Friday, February 13, 2009

Boutinot at the Tower of London

To the Armouries at the Tower of London for the Boutinot tasting.

I enjoy this venue as there is a lot of space as well as daylight. The layout was good, with the cheap and cheerful (ie house wines) on one long table by the entrance; then spanning the room were tables with wines from all over, many with the producers pouring as well as answering questions and fielding comments about their wines. Paul Boutinot himself was presenting his South African wines, and I enjoyed the False Bay Chenin Blanc 2008: bright, crisp, dry with lovely apply fruit.

As I tend to do at tastings with a lot on offer I hone in on particular wines, and their producers. Paul McArdle of Fonty's Pool was on hand to tell me about how carefully he monitors the fruit harvested in his vineyards in Pemberton, Western Australia since he became CEO three years ago. Fonty's Pool has come on in leaps and bounds since Paul took over - and it shows!
His Sauvignon/Semillon 2008 is well rounded, dry, fruity with bright acidity.

The wines of Chile were showing very well too: as well as Cesar Moralis of Emiliana showing a range of the VOE organic wines and the exciting Novas Winemaker Selections white and red, Felipe Muller-East offered some good wines from Limari, in the north of Chile, under the Tabali label. And, of course, the Casa Marin individual vineyard wines from the coastal vineyards of San Antonio were as good as ever.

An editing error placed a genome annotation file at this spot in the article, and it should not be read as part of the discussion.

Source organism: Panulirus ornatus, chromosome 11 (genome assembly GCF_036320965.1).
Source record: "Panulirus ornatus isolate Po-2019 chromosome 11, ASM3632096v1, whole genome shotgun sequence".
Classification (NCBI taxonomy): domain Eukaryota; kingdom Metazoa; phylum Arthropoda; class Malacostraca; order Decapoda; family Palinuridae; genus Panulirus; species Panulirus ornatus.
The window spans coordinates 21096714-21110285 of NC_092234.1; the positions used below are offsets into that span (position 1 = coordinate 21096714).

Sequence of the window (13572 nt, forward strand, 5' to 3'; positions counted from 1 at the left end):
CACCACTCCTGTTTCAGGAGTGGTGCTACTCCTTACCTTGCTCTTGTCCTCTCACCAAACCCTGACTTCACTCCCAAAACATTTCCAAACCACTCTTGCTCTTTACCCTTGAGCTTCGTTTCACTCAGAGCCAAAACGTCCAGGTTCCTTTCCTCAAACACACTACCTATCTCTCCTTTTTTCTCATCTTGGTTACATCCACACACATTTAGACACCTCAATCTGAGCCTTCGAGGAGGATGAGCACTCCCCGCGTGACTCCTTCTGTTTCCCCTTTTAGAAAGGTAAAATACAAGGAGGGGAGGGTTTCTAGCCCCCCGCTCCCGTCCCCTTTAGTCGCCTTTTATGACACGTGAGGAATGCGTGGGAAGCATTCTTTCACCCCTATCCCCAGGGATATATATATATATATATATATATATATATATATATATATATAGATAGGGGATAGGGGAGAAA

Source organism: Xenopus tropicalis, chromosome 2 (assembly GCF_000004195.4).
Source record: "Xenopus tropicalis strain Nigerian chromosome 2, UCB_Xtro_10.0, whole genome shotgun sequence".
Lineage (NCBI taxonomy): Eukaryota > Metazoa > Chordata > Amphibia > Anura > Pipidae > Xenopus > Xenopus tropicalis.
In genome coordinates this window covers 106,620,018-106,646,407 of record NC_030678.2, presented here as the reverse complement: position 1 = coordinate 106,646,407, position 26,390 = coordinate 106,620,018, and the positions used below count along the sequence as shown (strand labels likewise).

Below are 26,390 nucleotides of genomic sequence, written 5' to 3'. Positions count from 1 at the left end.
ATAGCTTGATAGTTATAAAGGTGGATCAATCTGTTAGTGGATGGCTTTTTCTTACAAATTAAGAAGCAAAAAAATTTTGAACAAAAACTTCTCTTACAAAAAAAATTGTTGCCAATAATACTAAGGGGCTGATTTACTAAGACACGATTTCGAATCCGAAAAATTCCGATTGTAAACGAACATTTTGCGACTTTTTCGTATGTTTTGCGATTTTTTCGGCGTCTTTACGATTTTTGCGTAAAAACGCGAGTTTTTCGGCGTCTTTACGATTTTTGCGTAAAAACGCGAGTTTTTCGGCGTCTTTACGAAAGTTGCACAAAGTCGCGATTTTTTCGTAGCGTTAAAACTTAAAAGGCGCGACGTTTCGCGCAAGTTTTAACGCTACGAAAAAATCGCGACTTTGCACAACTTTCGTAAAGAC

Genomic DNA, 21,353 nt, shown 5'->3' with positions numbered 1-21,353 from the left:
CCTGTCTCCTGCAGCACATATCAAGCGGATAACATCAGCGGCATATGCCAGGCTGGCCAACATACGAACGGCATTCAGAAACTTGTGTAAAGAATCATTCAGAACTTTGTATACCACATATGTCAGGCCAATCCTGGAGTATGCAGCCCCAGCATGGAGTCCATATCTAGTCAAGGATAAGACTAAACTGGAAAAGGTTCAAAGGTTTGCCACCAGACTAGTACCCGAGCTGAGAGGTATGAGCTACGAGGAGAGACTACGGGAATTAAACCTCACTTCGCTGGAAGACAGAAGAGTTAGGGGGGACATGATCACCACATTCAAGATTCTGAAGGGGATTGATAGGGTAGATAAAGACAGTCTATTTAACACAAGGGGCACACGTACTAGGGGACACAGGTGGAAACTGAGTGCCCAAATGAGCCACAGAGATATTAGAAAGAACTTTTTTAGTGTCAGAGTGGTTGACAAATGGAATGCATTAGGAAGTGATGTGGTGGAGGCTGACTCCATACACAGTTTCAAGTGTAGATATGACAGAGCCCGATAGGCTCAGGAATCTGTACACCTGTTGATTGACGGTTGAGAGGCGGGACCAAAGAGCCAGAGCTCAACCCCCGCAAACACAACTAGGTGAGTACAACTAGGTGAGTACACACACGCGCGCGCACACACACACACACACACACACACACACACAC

There were good wines from Spain, Portugal and Italy and then I reached France, where I met Philippe Girard again and tried his wines: two vintages of his straight Sancerre and a tank sample of Silex, made from grapes grown in flinty vineyards, showing an exciting minerality.

At the end of the morning I enjoyed meeting and tasting the Rhône wines made by Eric Monnin, Boutinot's inspired winemaker in the south of France. His Les Cérisiers (aptly named) is a pale pink rosé was dry with good, yes, cherry notes; then I tried a great full-bodied, deeply flavoured fruity 2007 Gigondas, with a long life ahead of it; and two vintages of Cairanne, La Côte Sauvage. The 2006 was gorgeous but the 2005 ("We have a few magnums left!") was even better, a great example of a warm vintage.

The tasting was completed by a good, simple lunch, though not in this fine tent pitched in the Tower.

Lunch was enhanced by this great array of fruit!

With a nod in the direction of the mayor of London, hopefully working hard for the Tidal Thames,

we set off for a much needed walk past Tower Bridge

towards Limehouse, with Canary Wharf on the horizon.

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